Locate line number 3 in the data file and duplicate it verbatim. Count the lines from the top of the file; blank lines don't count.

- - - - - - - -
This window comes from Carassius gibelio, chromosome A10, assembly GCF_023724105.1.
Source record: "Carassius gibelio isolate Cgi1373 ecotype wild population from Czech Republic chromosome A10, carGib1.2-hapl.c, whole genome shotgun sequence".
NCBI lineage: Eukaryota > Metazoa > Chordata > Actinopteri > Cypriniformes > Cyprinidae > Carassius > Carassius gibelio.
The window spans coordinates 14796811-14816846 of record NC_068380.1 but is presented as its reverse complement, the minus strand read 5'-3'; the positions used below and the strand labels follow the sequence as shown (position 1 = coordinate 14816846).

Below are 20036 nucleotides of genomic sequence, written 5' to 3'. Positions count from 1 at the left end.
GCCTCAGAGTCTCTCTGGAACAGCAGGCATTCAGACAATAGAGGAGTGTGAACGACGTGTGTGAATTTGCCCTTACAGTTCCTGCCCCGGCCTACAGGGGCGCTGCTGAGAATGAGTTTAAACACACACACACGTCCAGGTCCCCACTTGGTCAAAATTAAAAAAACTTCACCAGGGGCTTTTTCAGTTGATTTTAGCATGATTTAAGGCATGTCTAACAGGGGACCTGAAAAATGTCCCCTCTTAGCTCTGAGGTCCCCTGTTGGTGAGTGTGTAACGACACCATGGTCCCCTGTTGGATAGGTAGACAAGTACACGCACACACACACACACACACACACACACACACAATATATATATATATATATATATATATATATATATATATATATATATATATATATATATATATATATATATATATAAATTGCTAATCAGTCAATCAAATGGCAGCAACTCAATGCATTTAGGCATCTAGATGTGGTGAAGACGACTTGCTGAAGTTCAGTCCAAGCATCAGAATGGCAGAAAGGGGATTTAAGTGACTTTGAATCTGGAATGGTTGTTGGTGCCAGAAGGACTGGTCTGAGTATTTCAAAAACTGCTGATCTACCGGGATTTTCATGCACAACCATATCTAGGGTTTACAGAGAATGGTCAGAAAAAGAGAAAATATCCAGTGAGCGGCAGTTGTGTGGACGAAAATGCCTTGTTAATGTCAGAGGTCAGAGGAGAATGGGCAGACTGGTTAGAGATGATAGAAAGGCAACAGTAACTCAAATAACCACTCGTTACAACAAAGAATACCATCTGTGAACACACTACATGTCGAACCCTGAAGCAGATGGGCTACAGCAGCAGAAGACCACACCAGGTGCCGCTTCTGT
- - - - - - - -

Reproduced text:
NCBI lineage: Eukaryota > Metazoa > Chordata > Actinopteri > Cypriniformes > Cyprinidae > Carassius > Carassius gibelio.